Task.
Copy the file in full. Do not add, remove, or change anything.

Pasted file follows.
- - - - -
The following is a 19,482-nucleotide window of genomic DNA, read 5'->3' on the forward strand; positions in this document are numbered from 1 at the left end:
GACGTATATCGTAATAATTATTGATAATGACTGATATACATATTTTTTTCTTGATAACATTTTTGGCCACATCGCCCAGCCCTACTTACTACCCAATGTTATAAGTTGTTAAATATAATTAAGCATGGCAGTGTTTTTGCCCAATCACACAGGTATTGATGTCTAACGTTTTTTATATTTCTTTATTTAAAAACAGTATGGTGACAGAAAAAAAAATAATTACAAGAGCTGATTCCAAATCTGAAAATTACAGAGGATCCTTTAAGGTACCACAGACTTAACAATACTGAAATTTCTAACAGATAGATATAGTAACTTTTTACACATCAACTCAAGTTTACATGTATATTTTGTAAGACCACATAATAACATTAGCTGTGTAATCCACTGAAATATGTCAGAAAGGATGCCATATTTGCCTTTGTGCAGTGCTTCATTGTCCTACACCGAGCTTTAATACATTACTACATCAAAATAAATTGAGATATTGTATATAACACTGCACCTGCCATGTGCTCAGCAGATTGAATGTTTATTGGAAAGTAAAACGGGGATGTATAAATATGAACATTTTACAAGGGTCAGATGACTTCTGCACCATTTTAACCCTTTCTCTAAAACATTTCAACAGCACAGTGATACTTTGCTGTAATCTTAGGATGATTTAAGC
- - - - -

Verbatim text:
The following is a 19,482-nucleotide window of genomic DNA, read 5'->3' on the forward strand; positions in this document are numbered from 1 at the left end:
GACGTATATCGTAATAATTATTGATAATGACTGATATACATATTTTTTTCTTGATAACATTTTTGGCCACATCGCCCAGCCCTACTTACTACCCAATGTTATAAGTTGTTAAATATAATTAAGCATGGCAGTGTTTTTGCCCAATCACACAGGTATTGATGTCTAACGTTTTTTATATTTCTTTATTTAAAAACAGTATGGTGACAGAAAAAAAAATAATTACAAGAGCTGATTCCAAATCTGAAAATTACAGAGGATCCTTTAAGGTACCACAGACTTAACAATACTGAAATTTCTAACAGATAGATATAGTAACTTTTTACACATCAACTCAAGTTTACATGTATATTTTGTAAGACCACATAATAACATTAGCTGTGTAATCCACTGAAATATGTCAGAAAGGATGCCATATTTGCCTTTGTGCAGTGCTTCATTGTCCTACACCGAGCTTTAATACATTACTACATCAAAATAAATTGAGATATTGTATATAACACTGCACCTGCCATGTGCTCAGCAGATTGAATGTTTATTGGAAAGTAAAACGGGGATGTATAAATATGAACATTTTACAAGGGTCAGATGACTTCTGCACCATTTTAACCCTTTCTCTAAAACATTTCAACAGCACAGTGATACTTTGCTGTAATCTTAGGATGATTTAAGC